We witness two male giraffes fighting, as if preparing to compete for a female. Our guide explains that young male giraffes can be distinguished by their horns. However, with age and a specific “training,” they lose their horns, so it’s not easy to distinguish them from females.
Giraffes have been the most beautiful and interesting animals we’ve seen during this trip, apart from cheetahs (not counting the penguins at Boulders Bay).
Elephants also leave a great impression on us as they majestically stroll around the reserve. However, there are probably only two of them. That’s because these large mammals require a lot of living space, and the reserve did not obtain permission to bring in more. It’s good to know that such reserves are not solely focused on filling the owners’ pockets (although that is also an aim), but rather prioritize the well-being of the animals, regardless of profit.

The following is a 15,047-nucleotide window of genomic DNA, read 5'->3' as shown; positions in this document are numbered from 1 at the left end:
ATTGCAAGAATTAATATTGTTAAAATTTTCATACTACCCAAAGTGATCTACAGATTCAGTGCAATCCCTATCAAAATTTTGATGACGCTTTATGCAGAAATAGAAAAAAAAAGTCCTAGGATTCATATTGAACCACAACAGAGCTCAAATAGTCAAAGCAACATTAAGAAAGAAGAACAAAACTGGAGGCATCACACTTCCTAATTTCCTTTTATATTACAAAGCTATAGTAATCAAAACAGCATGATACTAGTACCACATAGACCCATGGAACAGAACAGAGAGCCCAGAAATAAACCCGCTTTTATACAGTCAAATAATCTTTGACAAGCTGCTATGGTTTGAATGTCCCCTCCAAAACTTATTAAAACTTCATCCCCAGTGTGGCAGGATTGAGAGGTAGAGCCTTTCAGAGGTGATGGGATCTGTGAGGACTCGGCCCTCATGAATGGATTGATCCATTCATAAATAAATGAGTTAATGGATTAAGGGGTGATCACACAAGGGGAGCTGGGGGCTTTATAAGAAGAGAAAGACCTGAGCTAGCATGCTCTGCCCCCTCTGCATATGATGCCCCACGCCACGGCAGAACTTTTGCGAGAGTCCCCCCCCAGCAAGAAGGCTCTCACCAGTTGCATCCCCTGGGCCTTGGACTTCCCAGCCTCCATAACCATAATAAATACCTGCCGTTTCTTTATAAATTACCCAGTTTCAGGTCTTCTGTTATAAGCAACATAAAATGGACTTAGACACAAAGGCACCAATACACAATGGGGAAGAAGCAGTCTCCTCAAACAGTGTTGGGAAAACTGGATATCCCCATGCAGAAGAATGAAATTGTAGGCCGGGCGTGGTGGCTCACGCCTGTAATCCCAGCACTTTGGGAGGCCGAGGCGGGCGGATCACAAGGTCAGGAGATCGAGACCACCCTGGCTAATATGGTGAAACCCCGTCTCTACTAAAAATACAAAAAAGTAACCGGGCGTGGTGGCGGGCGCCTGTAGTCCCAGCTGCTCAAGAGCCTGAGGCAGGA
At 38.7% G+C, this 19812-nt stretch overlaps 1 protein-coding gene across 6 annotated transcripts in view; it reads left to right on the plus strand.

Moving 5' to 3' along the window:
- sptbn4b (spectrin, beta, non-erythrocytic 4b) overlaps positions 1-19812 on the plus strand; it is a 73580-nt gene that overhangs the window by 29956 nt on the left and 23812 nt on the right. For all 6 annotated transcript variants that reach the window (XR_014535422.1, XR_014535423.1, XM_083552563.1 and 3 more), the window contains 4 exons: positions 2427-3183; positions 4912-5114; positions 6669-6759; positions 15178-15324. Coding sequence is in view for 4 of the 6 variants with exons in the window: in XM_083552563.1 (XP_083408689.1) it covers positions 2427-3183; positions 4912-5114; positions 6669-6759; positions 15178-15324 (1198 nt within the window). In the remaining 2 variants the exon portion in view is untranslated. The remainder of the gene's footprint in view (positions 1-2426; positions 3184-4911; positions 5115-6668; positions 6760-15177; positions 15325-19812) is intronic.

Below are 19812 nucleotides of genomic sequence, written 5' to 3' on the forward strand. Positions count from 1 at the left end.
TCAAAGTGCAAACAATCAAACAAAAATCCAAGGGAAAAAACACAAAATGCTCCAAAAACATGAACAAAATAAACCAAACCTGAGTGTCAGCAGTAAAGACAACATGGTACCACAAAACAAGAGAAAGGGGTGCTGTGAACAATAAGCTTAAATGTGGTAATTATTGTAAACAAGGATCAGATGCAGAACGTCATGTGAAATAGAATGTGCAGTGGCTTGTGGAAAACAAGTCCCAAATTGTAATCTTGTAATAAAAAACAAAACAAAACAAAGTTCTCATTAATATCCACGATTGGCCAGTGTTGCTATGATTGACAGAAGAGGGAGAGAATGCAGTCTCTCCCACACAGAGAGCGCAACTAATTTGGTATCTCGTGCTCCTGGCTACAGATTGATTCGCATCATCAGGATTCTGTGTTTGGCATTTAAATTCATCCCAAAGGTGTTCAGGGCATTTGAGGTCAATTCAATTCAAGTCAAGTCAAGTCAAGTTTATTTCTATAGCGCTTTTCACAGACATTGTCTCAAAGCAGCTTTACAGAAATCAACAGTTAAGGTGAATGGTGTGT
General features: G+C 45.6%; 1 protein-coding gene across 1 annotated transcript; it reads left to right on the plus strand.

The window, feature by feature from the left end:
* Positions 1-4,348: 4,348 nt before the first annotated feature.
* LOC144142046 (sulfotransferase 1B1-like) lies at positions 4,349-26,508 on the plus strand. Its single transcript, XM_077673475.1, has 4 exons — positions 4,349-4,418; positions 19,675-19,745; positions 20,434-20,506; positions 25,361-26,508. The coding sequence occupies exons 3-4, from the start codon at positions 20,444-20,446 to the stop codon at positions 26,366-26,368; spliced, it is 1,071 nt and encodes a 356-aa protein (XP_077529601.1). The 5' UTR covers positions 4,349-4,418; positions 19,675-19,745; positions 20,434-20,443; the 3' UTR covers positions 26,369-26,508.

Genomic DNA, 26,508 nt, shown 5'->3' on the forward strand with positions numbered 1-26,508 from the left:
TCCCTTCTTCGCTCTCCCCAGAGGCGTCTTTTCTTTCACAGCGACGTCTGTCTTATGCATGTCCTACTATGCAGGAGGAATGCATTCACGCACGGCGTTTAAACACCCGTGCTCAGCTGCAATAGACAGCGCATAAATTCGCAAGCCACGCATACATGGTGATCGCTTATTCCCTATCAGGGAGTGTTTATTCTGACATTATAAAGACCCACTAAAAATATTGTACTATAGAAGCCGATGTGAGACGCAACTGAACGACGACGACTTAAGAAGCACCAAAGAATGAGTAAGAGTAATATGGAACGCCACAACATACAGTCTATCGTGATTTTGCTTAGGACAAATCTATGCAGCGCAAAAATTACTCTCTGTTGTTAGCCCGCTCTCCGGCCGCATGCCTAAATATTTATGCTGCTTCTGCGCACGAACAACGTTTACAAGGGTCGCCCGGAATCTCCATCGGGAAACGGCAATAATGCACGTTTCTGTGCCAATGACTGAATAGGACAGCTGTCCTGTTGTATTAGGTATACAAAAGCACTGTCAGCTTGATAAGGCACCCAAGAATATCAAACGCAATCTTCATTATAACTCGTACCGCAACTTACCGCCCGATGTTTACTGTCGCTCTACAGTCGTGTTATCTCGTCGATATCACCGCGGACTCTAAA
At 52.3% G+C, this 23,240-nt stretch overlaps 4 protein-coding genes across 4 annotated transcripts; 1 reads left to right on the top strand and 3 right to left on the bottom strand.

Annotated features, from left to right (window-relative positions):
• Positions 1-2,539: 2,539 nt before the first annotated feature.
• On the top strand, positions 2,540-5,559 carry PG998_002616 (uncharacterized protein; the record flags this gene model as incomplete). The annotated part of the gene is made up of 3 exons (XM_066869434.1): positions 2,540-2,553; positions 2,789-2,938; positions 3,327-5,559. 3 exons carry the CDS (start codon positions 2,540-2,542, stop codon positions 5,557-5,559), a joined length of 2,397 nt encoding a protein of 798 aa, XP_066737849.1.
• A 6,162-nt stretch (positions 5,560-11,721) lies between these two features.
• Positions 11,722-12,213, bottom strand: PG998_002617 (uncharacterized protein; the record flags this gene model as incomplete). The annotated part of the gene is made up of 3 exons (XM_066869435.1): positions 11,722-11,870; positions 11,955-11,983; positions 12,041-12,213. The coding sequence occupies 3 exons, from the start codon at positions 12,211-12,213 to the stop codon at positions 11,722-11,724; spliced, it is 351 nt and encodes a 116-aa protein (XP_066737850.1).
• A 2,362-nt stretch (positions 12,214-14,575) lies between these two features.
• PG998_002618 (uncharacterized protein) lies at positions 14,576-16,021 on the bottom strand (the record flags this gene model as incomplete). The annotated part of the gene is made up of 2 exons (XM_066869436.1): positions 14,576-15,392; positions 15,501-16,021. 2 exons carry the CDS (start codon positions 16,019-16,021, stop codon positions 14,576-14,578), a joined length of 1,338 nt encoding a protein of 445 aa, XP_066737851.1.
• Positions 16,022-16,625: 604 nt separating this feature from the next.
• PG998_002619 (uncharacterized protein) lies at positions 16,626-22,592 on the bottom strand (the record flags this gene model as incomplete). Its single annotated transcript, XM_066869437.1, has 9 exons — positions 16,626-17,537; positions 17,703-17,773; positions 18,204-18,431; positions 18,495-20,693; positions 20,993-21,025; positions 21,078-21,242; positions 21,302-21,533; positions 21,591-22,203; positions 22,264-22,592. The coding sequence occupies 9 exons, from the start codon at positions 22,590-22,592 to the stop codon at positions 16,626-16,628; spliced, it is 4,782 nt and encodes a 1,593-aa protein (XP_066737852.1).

A little further ahead, we come across a whole herd of various antelopes and African buffalos. We cannot get too close to them. As we learn, buffalos are one of the most dangerous animals, as they attack with the intent to kill. Well, appearances can be deceiving. We also spot several ostriches, a couple of rhinos, oryxes, and other smaller animals.
Continuing our journey, we notice a couple of lions hidden in the bushes. They sit lazily, tired of the heat, observing us, the tourists. It’s a “two-way” spectacle: we arrive to see the animals, and the animals watch us.